‘Sonic Booms’ captured by Ultrafast Camera

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When an aircraft travels at a super speed, a conic-shaped sonic boom is created which leaves behind pulses of light in a cone-shaped pattern. The scientists have now developed a camera, which can capture it. Interesting, right…? Let’s have a quick glance at it.

An object when moving pushes away the air in front of it creating pressure waves that move at the speed of sound waves in all the directions. If the object speed is equal to or greater than the sound waves, then it moves faster than the pressure waves because of which the pressure waves pile up creating shock waves called sonic booms. The sonic booms appear in a cone-shaped pattern known as “Mach cones,” which are present at the back of the supersonic objects. The scientists have been making efforts to capture the conical wakes, sonic booms, or photonic Mach cones.

According to Ensteins theory, light travels at a faster speed in vacuum. Nothing can travel faster than light, but it is now possible to slow down light when passed through glass or by other methods. You may ask HOW? The researcher Jinyang Liang and his colleagues at Washington University developed a narrow tunnel which had dry ice fog in it and this tunnel was placed in between plates made of aluminum oxide powder and silicone rubber in order to capture the photonic Mach cones. The researchers then passed the green laser light through the tunnel where it was scattered by the dry ice generating light waves that could enter the plates. The green light moved faster in the tunnel, creating a cone pattern of overlapping waves in the plates.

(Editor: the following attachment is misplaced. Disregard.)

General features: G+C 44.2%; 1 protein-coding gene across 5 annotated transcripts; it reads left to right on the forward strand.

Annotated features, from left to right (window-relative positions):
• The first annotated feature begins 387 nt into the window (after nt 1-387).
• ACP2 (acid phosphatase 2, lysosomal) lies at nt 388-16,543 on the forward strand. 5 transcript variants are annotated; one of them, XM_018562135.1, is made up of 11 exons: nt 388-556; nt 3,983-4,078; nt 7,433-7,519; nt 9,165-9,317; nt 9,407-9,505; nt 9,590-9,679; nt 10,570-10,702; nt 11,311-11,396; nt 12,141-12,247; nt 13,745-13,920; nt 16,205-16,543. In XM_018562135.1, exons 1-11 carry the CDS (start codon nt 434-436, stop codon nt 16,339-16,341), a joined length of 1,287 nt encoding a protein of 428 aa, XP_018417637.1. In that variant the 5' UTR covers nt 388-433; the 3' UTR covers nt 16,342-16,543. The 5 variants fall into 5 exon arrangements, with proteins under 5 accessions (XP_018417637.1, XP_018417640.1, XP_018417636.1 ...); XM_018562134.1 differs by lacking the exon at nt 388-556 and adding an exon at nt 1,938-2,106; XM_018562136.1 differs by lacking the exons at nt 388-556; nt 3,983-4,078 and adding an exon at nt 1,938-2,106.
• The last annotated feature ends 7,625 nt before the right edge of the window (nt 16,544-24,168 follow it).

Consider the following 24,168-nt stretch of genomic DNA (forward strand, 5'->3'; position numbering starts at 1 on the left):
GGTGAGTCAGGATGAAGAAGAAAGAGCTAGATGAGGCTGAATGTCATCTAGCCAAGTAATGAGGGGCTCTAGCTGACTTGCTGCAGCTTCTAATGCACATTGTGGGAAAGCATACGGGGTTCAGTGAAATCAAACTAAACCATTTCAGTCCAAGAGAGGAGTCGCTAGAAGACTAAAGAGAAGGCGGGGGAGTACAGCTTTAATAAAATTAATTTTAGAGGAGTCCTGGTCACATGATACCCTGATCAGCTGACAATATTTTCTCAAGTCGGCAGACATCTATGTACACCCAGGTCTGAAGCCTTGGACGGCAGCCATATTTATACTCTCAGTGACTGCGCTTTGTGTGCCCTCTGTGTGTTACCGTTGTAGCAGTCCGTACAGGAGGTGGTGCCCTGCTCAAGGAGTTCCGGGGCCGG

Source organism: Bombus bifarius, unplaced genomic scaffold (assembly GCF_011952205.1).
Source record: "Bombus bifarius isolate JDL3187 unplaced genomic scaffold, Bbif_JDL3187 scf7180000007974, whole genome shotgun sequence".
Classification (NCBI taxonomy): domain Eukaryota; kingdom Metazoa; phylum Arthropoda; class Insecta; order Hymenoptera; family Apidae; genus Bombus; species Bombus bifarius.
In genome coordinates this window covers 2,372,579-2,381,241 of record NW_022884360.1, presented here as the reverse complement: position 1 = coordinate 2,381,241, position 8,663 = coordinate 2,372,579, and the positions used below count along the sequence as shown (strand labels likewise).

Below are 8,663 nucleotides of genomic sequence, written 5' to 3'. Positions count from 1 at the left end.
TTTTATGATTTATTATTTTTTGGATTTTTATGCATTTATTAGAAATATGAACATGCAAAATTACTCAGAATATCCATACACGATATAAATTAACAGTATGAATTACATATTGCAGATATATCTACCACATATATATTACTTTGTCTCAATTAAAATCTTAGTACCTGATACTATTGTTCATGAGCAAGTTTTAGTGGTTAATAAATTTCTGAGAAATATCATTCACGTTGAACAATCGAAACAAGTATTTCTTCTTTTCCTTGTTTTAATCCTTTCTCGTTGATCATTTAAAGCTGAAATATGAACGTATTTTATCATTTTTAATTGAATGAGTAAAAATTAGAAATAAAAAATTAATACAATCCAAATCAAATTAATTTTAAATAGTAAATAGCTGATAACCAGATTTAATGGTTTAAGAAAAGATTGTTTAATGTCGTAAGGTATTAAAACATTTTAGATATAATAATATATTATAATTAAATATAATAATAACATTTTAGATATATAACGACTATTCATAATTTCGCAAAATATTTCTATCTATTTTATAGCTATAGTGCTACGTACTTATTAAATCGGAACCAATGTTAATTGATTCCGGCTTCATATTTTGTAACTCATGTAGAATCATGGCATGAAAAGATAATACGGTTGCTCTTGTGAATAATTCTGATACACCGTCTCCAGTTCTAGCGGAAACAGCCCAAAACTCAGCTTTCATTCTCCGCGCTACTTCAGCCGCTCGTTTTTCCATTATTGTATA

The “streak camera” created could capture images at a speed of 100 Billion frames per second in a single exposure. The camera captured images—one, direct image, two, temporal information of the scene so as to help reconstruct the image when wanted. The images have different bar codes to make sorting easier.

According to the researchers, the ultrafast camera could capture images of unpredictable or complex events at first exposure. The camera could be used to capture images of the neurons, flowing blood, living cells, and brain live image traffic in the near future. Isn’t this an interesting and great camera…?